The impacts of a changing climate on aquatic ecosystems


The impacts of a changing climate on aquatic ecosystems

An increase in the global average temperature would lead to areas in the middle latitudes more subject to desertification phenomena, also by virtue of the prolonged absence of atmospheric precipitation due to drought phenomena and heat waves.

The study Lakes in Ho-t Water: The Impacts of a Changing Climate on Aquatic Ecosystems, published in the Bioscience, told: "Our planet is being subjected to unprecedented climate change, with far-reaching social and ecological repercussions.

Below the waterline, aquatic ecosystems are being affected by multiple climate-related and anthropogenic stressors, the combined effects of which are poorly understood and rarely appreciated at the global stage. A striking consequence of climate change on aquatic ecosystems is that many are experiencing shorter periods of ice cover, as well as earlier and longer summer stratified seasons, which often result in a cascade of ecological and environmental consequences, such as warmer summer water temperatures, alterations in lake mixing and water levels, declines in dissolved oxygen, increased likelihood of cyanobacterial algal blooms, and the loss of habitat for native cold-water fisheries.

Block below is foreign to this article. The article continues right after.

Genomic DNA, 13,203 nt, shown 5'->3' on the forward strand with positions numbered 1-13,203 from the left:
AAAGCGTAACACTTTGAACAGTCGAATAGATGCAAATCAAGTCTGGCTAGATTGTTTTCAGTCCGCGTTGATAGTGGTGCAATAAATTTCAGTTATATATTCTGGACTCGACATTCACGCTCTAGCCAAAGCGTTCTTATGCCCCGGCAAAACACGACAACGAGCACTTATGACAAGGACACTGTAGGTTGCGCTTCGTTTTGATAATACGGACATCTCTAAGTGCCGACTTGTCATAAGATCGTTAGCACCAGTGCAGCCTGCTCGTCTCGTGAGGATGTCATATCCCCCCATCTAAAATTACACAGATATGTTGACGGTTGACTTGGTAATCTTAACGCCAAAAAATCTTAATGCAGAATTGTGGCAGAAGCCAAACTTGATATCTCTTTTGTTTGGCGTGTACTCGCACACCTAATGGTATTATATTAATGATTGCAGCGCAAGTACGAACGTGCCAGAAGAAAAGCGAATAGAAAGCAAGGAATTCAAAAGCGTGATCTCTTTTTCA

The repercussions of a changing climate include impacts on fr eshwater supplies, water quality, biodiversity, and the ecosystem benefits that they provide to society."

The impacts of a changing climate on aquatic ecosystems

An intermediate direct effect would be the modification of atmospheric circulation and its patterns and an acceleration of the global water cycle and a local modification of rainfall regimes.

Some effects on the environment are, at least in part, already attributable to global warming. In its 2001 report the IPCC suggests that the general retreat of continental ice, the retreat of the Arctic ice cap, the rise in sea levels, particularly in those with lower evaporation rates, due to thermal expansion and of the melting of continental ice as well as mountain glaciers, changes in the distribution of rainfall and the increase in the intensity and frequency of extreme weather events are attributable in part to global warming. Photo Credits: National Geograohic webiste